Film (2006). Warner Brothers Pictures and Touchstone Pictures present a Newmarket Films/Syncopy production. Directed by Christopher Nolan. Written by Jonathan Nolan and Christopher Nolan, based on The Prestige (1995) by Christopher Priest. Cast includes Christian Bale, David Bowie, Michael Caine, Rebecca Hall, Hugh Jackman, Scarlett Johansson and Piper Perabo. 130 minutes. Colour.
Rival Victorian stage magicians Angier (Jackman) and Borden (Bale), each leading a secret double life, obsess fatally over the workings of one another's competing Teleportation illusions, one of which is effected by a bizarre and ultimately tragic life-consuming imposture, the other by a matter duplicator (see Matter Duplication) built by Nicola Tesla (Bowie) whose operation carries a terrible cost.
As usual, Jonathan Nolan wrote the first version solo from a co-devised outline, and the brothers then took turns on successive solo drafts; the published version of their screenplay amusingly mimics the central narrative device of Priest's novel in its joint introduction. Work on the script was interrupted by Batman Begins (see Batman Films), but the Nolans' pet project benefited both from the additional development time and the resources available for its realization after Nolan's arrival on the Hollywood A-list. Their film has an infectious delight in its own brilliance, opening with an audacious promise to the audience of wondrous narrative sleights, and constantly challenging the viewer to see past its misdirection and mystification; it matters hardly at all that most viewers can, thanks to a pleasing affectation of limiting its purely theatrical (as opposed to thaumaturgical) surprises to what can be achieved by Victorian technical means. The bold genre-slippage in mid-film, where the film abruptly reveals itself as a work of sf as well as of more conventional forms of narrative legerdemain, was too much for some viewers, but is one of its major provocations as part of a larger thematization of misdirection, challenging audiences to attend more critically to the unreflective expectations of genre on which conventional film narrative silently rests. Almost incidentally a major work of postlinear cinema, the film recycles the central narrative device of Nolan's debut feature Following, with the deck of incident cut into three blocks which are then riffled together. Though the novel's present-day layer is discarded, the central device of embedded journal narratives is, remarkably, retained, and cinematized with considerable flair, and the consequently reconceived ending delivers a lingeringly effective sting of its own. The film's principal vulnerability to criticism is that, as in Nolan's later Inception, the exquisite formal machinery is itself the point, and the relatively underplumbed inner lives of its bizarrely fractured and fixated characters are constructed merely to motivate its twists; but the same could be said of sf as a whole. [NL]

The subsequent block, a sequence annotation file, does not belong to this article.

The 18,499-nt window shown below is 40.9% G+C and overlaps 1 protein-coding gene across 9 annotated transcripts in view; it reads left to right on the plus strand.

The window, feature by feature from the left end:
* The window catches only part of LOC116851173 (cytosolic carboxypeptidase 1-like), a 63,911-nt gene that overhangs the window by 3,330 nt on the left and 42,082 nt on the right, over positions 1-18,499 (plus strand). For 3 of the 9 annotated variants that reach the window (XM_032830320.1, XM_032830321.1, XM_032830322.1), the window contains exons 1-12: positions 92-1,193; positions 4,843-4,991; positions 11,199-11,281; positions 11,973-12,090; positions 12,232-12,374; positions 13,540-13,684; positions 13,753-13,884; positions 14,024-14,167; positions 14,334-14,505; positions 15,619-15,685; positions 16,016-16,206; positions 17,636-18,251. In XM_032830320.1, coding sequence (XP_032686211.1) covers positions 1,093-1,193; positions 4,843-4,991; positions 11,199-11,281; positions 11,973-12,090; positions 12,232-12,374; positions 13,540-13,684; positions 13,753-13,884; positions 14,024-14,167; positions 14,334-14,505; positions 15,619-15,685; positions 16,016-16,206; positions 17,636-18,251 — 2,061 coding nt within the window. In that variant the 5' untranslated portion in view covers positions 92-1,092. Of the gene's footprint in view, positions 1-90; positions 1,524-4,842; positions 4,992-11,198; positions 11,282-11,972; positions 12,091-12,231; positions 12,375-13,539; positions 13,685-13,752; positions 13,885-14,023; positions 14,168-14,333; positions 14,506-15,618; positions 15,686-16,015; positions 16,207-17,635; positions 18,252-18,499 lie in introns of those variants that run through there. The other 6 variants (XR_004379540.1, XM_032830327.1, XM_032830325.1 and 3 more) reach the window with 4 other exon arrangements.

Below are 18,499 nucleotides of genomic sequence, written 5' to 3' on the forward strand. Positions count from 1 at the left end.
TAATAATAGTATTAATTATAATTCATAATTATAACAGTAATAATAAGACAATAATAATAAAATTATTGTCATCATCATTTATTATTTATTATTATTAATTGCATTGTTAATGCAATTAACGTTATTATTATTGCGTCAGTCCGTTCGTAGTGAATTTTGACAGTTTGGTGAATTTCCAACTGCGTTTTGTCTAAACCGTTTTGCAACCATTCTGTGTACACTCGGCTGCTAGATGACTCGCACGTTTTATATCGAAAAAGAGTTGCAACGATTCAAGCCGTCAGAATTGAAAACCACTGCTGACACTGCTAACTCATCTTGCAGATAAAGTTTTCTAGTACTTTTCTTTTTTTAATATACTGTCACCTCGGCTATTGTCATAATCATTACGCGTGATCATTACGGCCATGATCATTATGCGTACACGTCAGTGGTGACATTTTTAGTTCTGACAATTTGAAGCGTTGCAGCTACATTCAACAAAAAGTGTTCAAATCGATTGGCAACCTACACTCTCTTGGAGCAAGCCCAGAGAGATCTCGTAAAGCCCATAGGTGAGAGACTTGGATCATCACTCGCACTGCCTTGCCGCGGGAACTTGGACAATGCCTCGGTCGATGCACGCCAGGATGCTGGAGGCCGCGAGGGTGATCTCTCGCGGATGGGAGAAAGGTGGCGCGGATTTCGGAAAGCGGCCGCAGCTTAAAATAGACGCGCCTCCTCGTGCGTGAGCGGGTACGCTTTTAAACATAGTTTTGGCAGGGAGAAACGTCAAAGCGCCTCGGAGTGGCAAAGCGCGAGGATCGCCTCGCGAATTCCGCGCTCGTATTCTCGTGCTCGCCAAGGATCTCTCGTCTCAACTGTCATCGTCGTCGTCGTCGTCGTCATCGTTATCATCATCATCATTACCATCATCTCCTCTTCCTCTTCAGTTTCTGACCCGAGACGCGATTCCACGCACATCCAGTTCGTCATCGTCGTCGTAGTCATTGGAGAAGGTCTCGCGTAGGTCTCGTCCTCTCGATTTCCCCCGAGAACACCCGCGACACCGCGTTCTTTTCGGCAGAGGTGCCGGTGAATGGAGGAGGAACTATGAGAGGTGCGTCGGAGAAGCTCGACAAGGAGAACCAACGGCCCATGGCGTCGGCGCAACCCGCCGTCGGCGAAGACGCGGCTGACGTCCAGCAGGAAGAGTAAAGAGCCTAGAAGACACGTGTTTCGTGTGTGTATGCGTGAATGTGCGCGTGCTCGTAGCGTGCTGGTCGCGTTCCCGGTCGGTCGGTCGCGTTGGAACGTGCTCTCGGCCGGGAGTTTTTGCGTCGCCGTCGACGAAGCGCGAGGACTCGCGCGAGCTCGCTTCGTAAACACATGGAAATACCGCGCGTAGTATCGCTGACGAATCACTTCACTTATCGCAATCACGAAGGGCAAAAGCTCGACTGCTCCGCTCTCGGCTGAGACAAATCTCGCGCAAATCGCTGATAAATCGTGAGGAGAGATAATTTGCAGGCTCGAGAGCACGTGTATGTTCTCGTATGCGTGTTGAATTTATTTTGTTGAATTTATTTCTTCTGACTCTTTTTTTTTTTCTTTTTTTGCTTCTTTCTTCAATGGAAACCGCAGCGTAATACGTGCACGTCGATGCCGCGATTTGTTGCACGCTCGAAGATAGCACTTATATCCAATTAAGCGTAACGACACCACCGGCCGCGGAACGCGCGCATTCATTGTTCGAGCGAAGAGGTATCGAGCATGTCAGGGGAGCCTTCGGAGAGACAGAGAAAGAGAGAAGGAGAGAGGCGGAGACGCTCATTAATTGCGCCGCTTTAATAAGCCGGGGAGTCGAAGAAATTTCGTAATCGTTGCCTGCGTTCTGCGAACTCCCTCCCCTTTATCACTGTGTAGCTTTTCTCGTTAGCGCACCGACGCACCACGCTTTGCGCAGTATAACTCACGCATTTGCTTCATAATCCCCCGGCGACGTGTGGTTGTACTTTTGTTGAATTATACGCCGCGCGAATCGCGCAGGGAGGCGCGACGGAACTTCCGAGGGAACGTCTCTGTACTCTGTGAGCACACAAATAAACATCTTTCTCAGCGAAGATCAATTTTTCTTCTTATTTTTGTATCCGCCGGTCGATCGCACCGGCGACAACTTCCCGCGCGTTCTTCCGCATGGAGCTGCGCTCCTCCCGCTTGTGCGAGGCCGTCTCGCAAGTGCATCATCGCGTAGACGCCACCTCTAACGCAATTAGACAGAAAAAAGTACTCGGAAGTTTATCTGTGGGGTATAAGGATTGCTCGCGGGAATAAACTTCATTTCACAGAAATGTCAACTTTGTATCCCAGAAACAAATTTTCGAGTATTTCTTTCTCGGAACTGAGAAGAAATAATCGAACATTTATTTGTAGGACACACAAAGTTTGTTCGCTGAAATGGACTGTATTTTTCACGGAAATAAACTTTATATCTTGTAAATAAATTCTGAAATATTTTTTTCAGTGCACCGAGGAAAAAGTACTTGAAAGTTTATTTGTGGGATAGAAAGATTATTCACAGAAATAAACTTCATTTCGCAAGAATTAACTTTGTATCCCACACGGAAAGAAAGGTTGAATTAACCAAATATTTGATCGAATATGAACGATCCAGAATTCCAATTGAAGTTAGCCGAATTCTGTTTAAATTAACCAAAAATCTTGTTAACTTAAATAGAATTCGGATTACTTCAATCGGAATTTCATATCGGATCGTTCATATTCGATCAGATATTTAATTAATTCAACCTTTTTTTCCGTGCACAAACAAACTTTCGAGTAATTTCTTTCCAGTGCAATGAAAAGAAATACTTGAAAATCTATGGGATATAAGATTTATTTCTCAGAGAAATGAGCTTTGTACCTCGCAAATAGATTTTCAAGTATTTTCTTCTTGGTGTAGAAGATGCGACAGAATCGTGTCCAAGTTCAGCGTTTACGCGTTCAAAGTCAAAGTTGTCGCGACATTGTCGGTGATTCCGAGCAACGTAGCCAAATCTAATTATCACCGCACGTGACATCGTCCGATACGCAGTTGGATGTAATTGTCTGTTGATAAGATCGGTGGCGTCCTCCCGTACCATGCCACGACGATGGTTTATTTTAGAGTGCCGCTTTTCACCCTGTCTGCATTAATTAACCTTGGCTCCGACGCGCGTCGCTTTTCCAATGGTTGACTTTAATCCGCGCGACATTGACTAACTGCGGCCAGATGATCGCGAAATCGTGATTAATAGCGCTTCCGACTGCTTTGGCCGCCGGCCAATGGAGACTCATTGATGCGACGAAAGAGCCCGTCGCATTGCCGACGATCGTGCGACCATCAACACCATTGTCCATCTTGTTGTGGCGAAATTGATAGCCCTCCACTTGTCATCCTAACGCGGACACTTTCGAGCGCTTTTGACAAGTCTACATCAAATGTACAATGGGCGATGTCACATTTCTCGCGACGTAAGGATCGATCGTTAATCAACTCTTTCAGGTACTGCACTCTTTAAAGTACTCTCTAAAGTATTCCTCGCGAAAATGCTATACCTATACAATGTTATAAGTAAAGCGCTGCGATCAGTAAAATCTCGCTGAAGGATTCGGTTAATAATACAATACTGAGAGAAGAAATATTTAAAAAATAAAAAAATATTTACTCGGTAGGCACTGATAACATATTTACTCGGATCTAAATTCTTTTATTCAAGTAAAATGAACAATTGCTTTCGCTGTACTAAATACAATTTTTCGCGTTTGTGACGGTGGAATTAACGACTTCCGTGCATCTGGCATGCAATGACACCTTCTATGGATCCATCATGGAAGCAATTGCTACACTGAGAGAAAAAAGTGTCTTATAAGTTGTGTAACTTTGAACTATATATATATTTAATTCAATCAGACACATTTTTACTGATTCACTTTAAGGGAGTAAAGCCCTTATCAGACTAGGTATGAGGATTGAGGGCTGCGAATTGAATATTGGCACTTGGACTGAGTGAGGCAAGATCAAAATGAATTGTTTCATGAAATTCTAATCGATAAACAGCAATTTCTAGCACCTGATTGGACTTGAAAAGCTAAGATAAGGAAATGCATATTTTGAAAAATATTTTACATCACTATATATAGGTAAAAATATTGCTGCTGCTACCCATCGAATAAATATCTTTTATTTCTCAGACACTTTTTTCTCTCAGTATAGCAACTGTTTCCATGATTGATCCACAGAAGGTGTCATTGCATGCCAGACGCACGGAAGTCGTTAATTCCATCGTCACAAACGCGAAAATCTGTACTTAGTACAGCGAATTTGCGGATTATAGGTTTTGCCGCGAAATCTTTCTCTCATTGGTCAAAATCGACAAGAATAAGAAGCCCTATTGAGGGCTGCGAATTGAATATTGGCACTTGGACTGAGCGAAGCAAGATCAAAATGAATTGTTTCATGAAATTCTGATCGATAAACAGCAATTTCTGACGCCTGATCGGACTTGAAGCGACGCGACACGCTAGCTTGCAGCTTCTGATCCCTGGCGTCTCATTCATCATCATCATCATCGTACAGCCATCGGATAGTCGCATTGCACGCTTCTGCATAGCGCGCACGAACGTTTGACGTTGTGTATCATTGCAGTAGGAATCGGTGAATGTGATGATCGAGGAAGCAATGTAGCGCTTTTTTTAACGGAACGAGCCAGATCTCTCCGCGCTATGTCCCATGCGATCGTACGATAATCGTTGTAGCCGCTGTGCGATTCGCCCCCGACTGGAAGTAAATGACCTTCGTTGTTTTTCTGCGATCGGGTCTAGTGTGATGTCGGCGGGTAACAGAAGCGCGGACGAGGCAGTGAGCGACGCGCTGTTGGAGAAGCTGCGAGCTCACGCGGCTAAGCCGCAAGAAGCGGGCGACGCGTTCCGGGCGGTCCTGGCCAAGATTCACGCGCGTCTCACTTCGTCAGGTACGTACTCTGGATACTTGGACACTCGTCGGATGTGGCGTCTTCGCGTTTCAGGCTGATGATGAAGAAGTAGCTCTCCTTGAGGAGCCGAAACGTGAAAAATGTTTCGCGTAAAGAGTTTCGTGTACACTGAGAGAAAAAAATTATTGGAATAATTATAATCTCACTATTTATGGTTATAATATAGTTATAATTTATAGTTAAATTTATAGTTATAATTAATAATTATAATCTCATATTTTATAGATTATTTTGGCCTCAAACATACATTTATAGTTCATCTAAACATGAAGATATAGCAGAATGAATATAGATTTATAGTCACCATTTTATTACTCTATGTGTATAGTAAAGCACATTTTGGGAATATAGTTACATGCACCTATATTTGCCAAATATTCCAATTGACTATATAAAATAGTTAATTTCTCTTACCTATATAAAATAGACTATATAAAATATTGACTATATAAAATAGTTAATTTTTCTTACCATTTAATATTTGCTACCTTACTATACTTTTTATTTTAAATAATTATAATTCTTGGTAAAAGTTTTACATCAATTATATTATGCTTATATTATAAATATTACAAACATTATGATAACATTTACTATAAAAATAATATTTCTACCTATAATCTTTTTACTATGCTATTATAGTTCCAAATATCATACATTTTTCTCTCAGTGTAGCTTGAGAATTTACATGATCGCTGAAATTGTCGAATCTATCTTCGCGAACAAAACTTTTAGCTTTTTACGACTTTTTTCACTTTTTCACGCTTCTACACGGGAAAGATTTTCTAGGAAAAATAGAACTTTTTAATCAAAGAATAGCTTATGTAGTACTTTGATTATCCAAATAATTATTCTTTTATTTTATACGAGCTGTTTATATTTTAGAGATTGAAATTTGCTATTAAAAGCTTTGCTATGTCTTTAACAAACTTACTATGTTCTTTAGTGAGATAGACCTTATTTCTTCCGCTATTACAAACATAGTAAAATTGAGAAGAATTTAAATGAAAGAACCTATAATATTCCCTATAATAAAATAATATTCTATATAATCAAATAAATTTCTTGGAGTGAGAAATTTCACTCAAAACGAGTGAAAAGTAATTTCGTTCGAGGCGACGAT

see also: Doppelgangers.
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